UK Spy Agency Allegedly Taps Into Transatlantic Cables To Collect Data, Pays Companies For Cost Of Cooperation


According to the latest set of documents from Edward Snowden that were released by the Guardian today, the Britsh spy agency GCHQ has been tapping into 46 transatlantic fiber-optic cables that carry data between Europe and North America to collect and store email messages, Facebook posts and other information for at least the last 18 months. Though the program, code-named “Tempora,” has supposedly been built up over the last five years.

Given what we’ve heard about the NSA and its close relationship to Britain’s GCHQ, this may not come as a total surprise, and, as the Guardian reports, GCHQ is sharing its information with the NSA.

“It’s not just a U.S. problem. The U.K. has a huge dog in this fight,” Snowden told the Guardian. “They [GCHQ] are worse than the U.S.”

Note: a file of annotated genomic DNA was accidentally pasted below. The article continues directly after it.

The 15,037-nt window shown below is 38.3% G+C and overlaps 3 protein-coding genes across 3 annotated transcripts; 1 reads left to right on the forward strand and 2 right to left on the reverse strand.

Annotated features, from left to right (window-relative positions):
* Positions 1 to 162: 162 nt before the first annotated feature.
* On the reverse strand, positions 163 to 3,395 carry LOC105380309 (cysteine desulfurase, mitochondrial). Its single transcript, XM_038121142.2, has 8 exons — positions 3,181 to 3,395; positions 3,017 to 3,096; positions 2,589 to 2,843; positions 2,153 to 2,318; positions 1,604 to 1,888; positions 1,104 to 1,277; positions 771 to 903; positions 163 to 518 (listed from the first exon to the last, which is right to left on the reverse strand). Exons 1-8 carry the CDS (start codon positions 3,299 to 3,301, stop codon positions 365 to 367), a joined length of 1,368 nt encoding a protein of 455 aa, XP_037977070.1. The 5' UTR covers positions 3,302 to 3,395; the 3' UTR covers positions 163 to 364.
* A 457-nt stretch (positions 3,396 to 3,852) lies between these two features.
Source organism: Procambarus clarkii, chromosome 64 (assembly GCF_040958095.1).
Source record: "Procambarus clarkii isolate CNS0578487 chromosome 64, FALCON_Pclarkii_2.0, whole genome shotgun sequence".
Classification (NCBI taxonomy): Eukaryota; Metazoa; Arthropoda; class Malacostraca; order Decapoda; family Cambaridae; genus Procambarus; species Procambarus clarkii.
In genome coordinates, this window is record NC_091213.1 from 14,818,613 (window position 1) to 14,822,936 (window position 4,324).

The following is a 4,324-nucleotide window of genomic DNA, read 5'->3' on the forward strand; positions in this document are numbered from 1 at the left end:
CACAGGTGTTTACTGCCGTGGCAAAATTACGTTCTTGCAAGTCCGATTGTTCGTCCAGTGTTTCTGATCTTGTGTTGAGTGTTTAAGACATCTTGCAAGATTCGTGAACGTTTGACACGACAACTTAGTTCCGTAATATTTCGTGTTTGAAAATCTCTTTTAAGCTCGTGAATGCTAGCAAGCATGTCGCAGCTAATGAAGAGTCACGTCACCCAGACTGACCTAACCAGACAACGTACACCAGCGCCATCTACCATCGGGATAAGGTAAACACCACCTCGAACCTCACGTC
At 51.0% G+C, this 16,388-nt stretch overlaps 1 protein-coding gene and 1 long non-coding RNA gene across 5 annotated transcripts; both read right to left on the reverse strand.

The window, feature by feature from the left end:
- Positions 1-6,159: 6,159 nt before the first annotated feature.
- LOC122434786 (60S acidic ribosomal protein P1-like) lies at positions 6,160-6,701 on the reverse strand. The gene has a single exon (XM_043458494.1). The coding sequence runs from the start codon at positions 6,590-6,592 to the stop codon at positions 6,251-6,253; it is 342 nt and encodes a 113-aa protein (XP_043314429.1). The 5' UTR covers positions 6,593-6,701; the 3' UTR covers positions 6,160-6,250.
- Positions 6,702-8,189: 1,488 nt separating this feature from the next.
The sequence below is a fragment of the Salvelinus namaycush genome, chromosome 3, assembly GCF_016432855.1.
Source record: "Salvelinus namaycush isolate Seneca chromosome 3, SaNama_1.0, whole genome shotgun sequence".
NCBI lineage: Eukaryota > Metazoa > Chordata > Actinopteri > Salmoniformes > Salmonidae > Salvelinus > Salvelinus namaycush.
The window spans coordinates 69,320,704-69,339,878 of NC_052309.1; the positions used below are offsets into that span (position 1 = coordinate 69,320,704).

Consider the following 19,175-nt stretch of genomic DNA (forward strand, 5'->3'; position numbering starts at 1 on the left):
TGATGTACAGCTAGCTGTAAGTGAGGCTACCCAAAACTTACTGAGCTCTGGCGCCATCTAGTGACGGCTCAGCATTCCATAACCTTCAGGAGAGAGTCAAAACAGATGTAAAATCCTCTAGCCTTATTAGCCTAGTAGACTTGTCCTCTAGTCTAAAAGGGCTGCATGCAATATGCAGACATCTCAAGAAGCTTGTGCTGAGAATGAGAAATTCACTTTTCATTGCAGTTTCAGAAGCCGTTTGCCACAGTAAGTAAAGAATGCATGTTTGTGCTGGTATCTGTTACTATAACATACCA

According to this report, about 300 GCHQ and 250 NSA analysts were working on analyzing this data by last May and an unnamed U.K. official argues that they get to work with even more information than the NSA because the program actually “produces larger amounts of metadata than NSA.” By last year, the program was handling 600 million “telephone events” each day and was processing data from 46 of the 200 fibre-optic cables it tapped into.

As with all of these program, the legality of the operation is in doubt, though the 2000┬áRegulation of Investigatory Powers Act (Ripa), the report says, requires the GCHQ to obtain a warrant for the tapping of “defined targets.”

Paying Companies For Cooperation

The report also alleges that a number of companies have been “paid for the cost of their co-operation,” but unlike the NSA PRISM leaks, the names of these companies remain under wraps and the companies themselves are forbidden to reveal the existence of this program. They were, however, “obliged” to participate in the program, though it’s obviously not clear if they put up a fight or not.

Sadly, the Guardian did not post the actual documents, so for the time being, we have to take the reporter’s word as to the extent of the program.